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September 22, 1996|CHARLES SOLOMON

A RIVER NO MORE: The Colorado River and the West by Philip L. Fradkin (University of California Press: $14.95, 360 pp., illustrated). In an updated and expanded edition of his landmark 1968 study, Fradkin explains how the mighty Colorado River was reduced to a string of canals, aqueducts and dams. Every drop of its flow--and more--has been allocated to contesting jurisdictions in the U.S. and Mexico. Contrary to popular belief, Los Angeles and other urban centers are not guzzling this water: More than 80% of it goes to agriculture, primarily cattle feed.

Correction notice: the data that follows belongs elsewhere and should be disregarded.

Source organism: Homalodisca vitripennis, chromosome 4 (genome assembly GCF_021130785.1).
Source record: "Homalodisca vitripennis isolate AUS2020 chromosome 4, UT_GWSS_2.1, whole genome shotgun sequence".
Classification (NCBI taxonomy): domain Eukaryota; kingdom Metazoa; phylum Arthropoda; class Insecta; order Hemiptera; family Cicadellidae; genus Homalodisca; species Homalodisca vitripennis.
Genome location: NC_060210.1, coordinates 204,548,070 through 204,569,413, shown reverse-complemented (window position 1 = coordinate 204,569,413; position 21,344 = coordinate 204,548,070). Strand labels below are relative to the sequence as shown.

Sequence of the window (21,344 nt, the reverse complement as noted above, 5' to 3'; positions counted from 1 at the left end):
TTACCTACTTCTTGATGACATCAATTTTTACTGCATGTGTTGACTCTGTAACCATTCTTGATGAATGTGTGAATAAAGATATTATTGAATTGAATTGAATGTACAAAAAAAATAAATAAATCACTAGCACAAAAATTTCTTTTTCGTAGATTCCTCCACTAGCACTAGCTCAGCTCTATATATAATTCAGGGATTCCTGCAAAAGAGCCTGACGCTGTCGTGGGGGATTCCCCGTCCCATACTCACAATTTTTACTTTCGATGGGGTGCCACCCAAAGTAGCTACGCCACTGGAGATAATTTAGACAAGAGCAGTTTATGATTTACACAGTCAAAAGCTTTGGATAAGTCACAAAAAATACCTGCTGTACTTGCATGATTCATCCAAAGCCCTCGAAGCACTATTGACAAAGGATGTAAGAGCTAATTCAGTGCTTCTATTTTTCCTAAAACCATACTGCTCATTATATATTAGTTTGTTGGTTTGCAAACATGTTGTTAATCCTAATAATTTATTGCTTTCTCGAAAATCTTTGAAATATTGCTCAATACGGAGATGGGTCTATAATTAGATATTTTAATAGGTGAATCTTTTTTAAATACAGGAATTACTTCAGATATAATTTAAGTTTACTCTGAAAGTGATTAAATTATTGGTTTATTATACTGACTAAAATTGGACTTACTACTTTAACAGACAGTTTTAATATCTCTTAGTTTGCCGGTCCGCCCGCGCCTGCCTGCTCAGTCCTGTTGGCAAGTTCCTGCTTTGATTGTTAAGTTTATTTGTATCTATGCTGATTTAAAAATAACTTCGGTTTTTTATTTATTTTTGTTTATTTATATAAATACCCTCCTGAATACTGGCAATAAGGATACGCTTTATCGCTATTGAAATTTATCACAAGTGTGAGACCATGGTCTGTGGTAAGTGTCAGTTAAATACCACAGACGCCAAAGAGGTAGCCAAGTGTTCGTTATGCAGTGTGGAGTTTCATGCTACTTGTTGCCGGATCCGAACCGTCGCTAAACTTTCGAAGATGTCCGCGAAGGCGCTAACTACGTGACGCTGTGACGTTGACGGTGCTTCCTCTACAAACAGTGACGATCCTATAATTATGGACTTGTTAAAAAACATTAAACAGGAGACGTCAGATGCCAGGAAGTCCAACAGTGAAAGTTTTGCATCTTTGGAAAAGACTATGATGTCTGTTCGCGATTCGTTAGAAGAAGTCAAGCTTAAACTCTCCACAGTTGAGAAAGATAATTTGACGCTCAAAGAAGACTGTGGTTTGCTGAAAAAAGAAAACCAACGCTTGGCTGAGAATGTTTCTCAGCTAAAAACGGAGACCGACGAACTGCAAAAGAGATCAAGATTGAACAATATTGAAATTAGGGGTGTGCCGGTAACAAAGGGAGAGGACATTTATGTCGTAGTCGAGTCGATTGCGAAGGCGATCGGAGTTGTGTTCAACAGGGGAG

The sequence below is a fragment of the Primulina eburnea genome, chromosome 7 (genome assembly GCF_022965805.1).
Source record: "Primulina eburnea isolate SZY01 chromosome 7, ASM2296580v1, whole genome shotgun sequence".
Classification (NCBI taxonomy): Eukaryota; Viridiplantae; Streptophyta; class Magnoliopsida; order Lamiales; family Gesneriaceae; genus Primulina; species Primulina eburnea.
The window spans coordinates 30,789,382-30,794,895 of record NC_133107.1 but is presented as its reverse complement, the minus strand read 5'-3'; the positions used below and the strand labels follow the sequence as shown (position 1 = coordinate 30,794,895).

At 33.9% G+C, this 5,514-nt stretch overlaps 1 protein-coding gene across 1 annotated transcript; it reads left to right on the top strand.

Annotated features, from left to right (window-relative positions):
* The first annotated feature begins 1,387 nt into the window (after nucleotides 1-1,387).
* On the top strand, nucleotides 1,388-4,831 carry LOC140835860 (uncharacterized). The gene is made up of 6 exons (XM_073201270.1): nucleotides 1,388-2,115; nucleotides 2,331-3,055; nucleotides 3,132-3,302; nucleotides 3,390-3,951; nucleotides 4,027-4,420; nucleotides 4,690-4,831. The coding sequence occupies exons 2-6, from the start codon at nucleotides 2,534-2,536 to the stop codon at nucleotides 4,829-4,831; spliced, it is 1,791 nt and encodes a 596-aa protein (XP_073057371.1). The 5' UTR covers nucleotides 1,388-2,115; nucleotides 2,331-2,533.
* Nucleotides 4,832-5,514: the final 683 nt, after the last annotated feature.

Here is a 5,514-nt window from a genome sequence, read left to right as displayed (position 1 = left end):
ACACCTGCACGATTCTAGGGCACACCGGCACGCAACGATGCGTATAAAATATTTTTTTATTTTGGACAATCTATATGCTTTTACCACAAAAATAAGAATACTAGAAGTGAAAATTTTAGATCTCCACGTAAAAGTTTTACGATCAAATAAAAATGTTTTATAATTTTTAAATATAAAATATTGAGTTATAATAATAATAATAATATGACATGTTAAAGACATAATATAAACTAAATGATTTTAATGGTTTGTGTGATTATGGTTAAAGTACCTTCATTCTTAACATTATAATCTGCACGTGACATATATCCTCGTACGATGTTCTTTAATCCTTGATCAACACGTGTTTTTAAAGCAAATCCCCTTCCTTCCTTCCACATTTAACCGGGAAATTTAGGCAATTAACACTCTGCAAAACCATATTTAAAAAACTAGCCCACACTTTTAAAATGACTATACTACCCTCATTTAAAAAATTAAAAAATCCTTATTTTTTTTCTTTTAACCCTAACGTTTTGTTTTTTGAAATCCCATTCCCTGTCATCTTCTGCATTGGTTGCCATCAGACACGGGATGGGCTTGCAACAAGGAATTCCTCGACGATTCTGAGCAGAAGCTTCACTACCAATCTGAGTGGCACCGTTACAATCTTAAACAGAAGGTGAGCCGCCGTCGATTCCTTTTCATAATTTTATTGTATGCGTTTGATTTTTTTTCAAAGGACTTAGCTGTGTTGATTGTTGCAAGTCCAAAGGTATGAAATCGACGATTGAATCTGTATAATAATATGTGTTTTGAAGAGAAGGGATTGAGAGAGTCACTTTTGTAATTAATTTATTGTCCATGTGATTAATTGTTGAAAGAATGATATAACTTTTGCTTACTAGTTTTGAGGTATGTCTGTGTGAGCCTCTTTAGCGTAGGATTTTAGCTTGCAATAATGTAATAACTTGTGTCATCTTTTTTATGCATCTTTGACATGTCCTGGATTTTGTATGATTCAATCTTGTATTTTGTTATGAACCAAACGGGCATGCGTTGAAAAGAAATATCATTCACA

The desertification of once-fertile areas of northern Mexico makes it clear that current usage levels can no longer be sustained. Fradkin warns, "Any rational analysis of the distribution of Western water comes to the inescapable conclusion that the huge amounts of water going to agricultural use are disproportionate and wasteful. But agribusiness and its legislative allies, an unbeatable alliance in the past, can be expected to resist tenaciously the loss of any water."

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